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this bridge looks pretty decent and distinct from other pedestrian/cycling bridges around the city. sorry if this is off-topic, but are there any other plans (even if mostly hypothetical at this point) for other bridges that allow transit/vehicles/pedestrians to cross the horse hills area to around fort sask? this area and the deep south (41st ave or ellerslie if it wasn't already built up) i can foresee as connectivity issues as the city continues to sprawl. of course this wouldn't be necessary if the city didn't continue to sprawl, but that's going to continue for the foreseeable future, so i was just curious!
@dunno There were plans for another vehicular crossing in the northeast, but they were scrapped:

Likely the need evaporated somewhat when they decided to focus on twinning the Highway 15 bridge instead:
I was actually talking with a friend about that just this morning. I wish the old rail bridge was still there, would have made an excellent pedestrian/cycling crossing:


ETA: This may have actually been an old alignment of highway 15 rather than a railway. Trying to find out...
Ah, it was a rail crossing:


oh wow, thanks @Daveography! yeah the hwy 15 bridge is a major choke point but i hope any add'l lanes added include at least a sidewalk.
The first spans are up, looks like they are building the dikes out from the south bank now to do that work. the road widening is currently going forward.
Construction of a new pedestrian footbridge that will link Edmonton and Strathcona County and will provide access to future regional park projects.
Municipality: Edmonton, Strathcona County
Sector: Tourism / Recreation
Type: Other
Schedule: Completion by 2024
Estimated Cost: $25.0M
Stage: Proposed
Developer: River Valley Alliance
Related Links: Aug 7, 2020 - Sherwood Park News

Ah, it was a rail crossing:

View attachment 264848
It was actually both! It honestly looked like a mini Hogh Level Bridge to me; I wish it was preserved as well, because it was gorgeous. A long-time resident told me that before the bridge was demolished, a grass fire near the wood supports on the Sturgeon side weakend the wooden supports. Perhaps CN had no choice but to demolish it? That's what the resident claimed. Also, the bridge demolition was featured in a Fort Sask minor hockey raffle; the winner got to push the plunger.



The last two pictures were taken in January 1987, shortly before the bridge was demolished. The wooden car deck was removed in the 1950s after the current car bridge opened. The deck was replaced with the bridge because it was only one lane; traffic lights (added later on in the bridge's life) on either end ensured that only one side had the right of way at a time. At night, some impatient drivers would run their red light if they didn't see headlights coming towards them! You can learn more at the Wikipedia article I linked above; I put a lot of time, effort, and research into it.
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Rode the trail Strathcona County and Fort Sask built along the river today. The Riverside Nature Trail. I absolutely loved it. to be honest, i had read a bit about it (partially thanks to this thread) and didn't think much of it; it sounded like something rather minor. I really enjoyed the trip, and wound up riding all the way to Northern (Downtown) Fort Sask. the train network on this side of the river has a lot of potential, and Fort Sask has an absolutely spectacular network, particularly given its size.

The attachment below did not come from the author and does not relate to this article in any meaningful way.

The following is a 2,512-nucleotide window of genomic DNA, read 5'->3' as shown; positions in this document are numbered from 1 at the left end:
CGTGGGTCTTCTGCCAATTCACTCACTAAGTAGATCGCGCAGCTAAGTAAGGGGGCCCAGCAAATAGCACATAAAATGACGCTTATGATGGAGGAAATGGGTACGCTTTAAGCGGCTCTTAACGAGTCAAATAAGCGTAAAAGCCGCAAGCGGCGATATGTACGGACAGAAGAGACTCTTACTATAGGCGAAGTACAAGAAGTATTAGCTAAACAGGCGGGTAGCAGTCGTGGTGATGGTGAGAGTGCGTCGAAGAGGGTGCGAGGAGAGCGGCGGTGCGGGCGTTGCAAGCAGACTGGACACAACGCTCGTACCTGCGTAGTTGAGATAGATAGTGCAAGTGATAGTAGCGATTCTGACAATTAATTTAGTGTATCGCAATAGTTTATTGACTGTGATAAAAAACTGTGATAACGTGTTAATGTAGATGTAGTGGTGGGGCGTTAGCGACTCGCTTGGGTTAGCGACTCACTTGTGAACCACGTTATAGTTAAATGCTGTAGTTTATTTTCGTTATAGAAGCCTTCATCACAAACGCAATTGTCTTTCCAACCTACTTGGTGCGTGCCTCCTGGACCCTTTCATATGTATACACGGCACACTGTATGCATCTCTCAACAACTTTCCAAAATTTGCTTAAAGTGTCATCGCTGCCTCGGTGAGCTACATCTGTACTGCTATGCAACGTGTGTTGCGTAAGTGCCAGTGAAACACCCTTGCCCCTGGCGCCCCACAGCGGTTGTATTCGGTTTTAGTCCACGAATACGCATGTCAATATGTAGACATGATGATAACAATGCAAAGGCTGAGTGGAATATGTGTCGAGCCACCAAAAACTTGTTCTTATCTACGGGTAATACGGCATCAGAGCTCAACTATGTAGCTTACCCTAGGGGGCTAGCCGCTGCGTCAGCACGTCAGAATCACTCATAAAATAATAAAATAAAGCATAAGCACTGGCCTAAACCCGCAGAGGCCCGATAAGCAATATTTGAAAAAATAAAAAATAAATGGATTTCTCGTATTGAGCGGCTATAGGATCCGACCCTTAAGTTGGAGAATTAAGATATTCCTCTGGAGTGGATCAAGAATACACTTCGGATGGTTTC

I didn't really plan the excursion today, so I went around Quarry ridge, across the river via the Henday, then by Yellowhead Agregates to Aurum Road, all the way to the trailhead (an odd example of the City's mandatory road design standards, I think. Elm boulevards, sidewalk on one side, SUP on the other, plowing past gravel lots and industrial facilities. nice to be on, for sure, but odd given the utilitarian surroundings) and then took the trail to Fort Sask. On the way back, I attempted to use Aurum to cross the Henday, then use frontage roads to get to Strathcona Science Park. the Park has good connections to Rundle, and is in turn easy to access for East/Central Edmonton. This did not work, and resulted in a lot of backtracking. I checked google, and if you follow the Riverside Nature Trail, it follows/turns into 232, which turns into Sherwood Drive, which eventually intersects with Petroleum Way. Petroleum Way gets you from the middle of Sherwood Park all the way under the Henday and to the Park. the Bike infrastructure along 232 is not continuous to allow for that. In short, the while the trail itself is nice, accessing it is complex, and you either go through the middle of Sherwood Park next to major roads, or go through quieter industrial areas to get to it. This new bridge will make all of that circuitous routing unnecessary.
I wasn't quite sure what this bridge was supposed to connect; but after seeing the trails on that side of the river, and the potential for better connections, I am very excited to see this built out. riding between Fort Sask and Clareview LRT Station is decently viable, and this crossing would cut out all the unpleasant Strathcona County industrial area segments, and make the distance more achievable for a most riders.

Edit: very fried mentally. this post does not make the point i was aiming for. long story (see above) short, based off today, biking from Clareview LRT to Fort Sask, via this VERY LOVELY trail is about 35-40km (based off Strava from today and google maps, which reads neither the Riverside Trail nor the Henday Crossing), but with the new bridge, going from Clareview to Fort Sask via quarry ridge (guesstimated off Google and PDF maps) would be about 20 km, and involve a lot less riding near traffic.
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